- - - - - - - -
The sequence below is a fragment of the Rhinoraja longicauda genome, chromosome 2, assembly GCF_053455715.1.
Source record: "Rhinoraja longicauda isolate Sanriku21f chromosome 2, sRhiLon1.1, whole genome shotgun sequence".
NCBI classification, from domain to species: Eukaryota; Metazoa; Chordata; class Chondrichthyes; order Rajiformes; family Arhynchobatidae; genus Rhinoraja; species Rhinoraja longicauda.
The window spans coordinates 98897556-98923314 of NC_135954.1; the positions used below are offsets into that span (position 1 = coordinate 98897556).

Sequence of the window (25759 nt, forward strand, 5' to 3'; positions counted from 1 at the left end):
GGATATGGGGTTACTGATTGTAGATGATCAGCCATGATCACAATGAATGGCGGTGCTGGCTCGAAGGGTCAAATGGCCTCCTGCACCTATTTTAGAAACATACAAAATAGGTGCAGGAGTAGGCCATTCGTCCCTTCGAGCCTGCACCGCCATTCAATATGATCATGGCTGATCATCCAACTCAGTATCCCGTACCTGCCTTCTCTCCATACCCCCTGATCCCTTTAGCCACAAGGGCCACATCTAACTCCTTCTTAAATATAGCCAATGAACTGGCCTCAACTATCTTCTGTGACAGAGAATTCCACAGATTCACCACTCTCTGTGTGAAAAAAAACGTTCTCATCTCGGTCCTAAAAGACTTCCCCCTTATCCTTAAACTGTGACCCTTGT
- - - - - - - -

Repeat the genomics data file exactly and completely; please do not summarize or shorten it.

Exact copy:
The sequence below is a fragment of the Rhinoraja longicauda genome, chromosome 2, assembly GCF_053455715.1.
Source record: "Rhinoraja longicauda isolate Sanriku21f chromosome 2, sRhiLon1.1, whole genome shotgun sequence".
NCBI classification, from domain to species: Eukaryota; Metazoa; Chordata; class Chondrichthyes; order Rajiformes; family Arhynchobatidae; genus Rhinoraja; species Rhinoraja longicauda.
The window spans coordinates 98897556-98923314 of NC_135954.1; the positions used below are offsets into that span (position 1 = coordinate 98897556).

Sequence of the window (25759 nt, forward strand, 5' to 3'; positions counted from 1 at the left end):
GGATATGGGGTTACTGATTGTAGATGATCAGCCATGATCACAATGAATGGCGGTGCTGGCTCGAAGGGTCAAATGGCCTCCTGCACCTATTTTAGAAACATACAAAATAGGTGCAGGAGTAGGCCATTCGTCCCTTCGAGCCTGCACCGCCATTCAATATGATCATGGCTGATCATCCAACTCAGTATCCCGTACCTGCCTTCTCTCCATACCCCCTGATCCCTTTAGCCACAAGGGCCACATCTAACTCCTTCTTAAATATAGCCAATGAACTGGCCTCAACTATCTTCTGTGACAGAGAATTCCACAGATTCACCACTCTCTGTGTGAAAAAAAACGTTCTCATCTCGGTCCTAAAAGACTTCCCCCTTATCCTTAAACTGTGACCCTTGT